Any mention of automation in the manufacturing segment sparks off the word ERP in ones mind. Most large- and mid-sized manufacturing companies have deployed ERP (Enterprise Resource Planning) solutions to derive efficiency in internal operations. Even smaller companies seem to be following suit. Typically, ERP streamlines processes within functions like inventory management, production, financials, procurement, personnel management, etc. The tangible benefits include reduced cycle time, enhanced productivity, faster time to market and optimised processes. Globally, however, organisations in the manufacturing segment have realised that the buck does not stop there. The challenge facing manufacturing organisations is the need to stay competitive while improving productivity and bottom line. At the same time, there is little to differentiate between products offered and the internal processes deployed. Hence the efficiency, cost reduction or cycle time reduction that can be achieved through systems like ERP is limited. The trick lies in differentiating the manner in which sourcing is done, the manner in which the product is taken to market and the way in which the organisation interfaces with customers.
To achieve these ends companies are looking beyond ERP to outward facing systems that integrate suppliers, customers and partners into the enterprise. A seamless integration between the back-end ERP system and outward facing enterprise applications like SCM, CRM, electronic commerce, etc is helping manufacturing companies worldwide to stay agile and competitive.
Islands of automation
In India, the scenario is a little different. Inefficiencies, wastage, cost escalations and excess inventory plague Indian manufacturing companies. In answer to this, pockets of automation delivering limited benefits are visible. Most large manufacturing organisations have implemented ERP across several functions. These include systems that have been developed in-house or bought from ERP vendors and customised to meet the organisations requirements. Many of the decentralised offices of the last decade have given way to more centralised systems. Basic IT infrastructure is also in place. The next level of enterprise applications have started making their presence felt. At this juncture, the need to smoothly integrate these applications with the existing ERP systems is proving to be the major challenge. As organisations ramp up their IT infrastructure and add more applications, the need to synchronise the back-end and the front-end is very apparent. Building a CRM system that has no interface with the back-end ERP is like getting your employees to work blind-folded. The transparency and insight required to handle customer queries quickly and efficiently comes through information availability - data that is often readily available within the ERP system. The same goes with supply chain optimisation and partner-oriented solutions. Integration of these systems will enable the organisation to deploy self-service - thus reducing manpower requirement while facilitating faster dispensing of queries. The final combination of product and services that you are able to deliver to your customer is a clear differentiator in the competitive world of today.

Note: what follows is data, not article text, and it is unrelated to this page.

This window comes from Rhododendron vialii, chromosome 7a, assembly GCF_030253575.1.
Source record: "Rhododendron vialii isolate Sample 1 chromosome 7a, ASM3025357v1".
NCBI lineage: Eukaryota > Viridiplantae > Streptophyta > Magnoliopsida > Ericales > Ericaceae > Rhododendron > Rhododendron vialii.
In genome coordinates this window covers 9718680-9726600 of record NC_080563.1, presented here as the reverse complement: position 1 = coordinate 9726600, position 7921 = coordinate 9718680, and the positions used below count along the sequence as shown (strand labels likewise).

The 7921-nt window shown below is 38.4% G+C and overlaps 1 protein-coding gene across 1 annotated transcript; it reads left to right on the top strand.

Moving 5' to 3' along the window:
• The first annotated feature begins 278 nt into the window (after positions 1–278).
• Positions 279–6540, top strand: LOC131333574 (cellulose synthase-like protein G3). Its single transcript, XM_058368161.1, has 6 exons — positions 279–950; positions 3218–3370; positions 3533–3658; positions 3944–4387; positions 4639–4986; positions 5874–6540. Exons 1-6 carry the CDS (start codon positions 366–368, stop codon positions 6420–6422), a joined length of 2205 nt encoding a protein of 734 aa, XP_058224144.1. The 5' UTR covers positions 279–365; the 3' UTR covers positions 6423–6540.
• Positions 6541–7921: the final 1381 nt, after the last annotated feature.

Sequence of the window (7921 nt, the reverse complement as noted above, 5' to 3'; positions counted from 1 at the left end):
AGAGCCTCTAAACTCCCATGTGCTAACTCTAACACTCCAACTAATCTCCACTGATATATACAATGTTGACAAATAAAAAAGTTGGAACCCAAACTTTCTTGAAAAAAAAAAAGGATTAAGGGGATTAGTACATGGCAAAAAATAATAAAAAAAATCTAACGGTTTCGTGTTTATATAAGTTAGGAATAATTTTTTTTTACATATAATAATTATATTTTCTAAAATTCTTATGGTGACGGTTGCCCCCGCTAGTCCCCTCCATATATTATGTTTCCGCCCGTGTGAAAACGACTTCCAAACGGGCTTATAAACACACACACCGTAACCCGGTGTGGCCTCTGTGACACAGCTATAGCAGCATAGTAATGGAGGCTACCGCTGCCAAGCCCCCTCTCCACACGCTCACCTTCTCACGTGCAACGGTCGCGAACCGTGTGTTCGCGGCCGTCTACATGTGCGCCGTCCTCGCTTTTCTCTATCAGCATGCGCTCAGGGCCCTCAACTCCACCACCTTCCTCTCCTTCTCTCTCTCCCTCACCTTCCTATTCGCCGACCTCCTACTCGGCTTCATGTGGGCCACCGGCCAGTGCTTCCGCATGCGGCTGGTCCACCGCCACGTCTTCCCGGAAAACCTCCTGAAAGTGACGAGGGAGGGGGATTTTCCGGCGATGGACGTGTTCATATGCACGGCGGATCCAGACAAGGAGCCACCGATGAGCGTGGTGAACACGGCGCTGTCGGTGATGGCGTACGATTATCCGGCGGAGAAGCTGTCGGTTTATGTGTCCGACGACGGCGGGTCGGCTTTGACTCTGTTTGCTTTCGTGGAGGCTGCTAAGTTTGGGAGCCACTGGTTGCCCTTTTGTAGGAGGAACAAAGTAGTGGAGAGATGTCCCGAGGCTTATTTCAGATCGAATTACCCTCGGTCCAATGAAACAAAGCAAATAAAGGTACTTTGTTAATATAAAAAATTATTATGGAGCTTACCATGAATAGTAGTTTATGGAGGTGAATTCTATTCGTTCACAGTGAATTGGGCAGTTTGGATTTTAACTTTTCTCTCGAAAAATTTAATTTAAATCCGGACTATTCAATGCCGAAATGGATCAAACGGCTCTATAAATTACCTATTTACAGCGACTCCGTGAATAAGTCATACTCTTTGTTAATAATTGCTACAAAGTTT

A case for integration
By extending and integrating IT beyond the enterprise the manufacturing organisation is able to gauge and factor in external influences. This arms the enterprise with valuable information, helps in planning and decision-making and results in an agile organisation. Such integration and optimisation can deliver benefits far beyond that offered by an inward-looking ERP implementation.
Technology-wise such integration beyond the enterprise requires the knitting together of various applications - starting with ERP and moving on to CRM, SCM, BI, electronic-commerce, etc. Today, technology transcends disparate databases, heterogenous platforms and legacy systems to make such integration possible. Middleware and Enterprise Application Integration technologies will have a key role to play in delivering on the promise of the integrated enterprise. The integrated enterprise that leverages networking technologies and the Internet to integrate within and without the enterprise will have the ammunition to participate in the global marketplace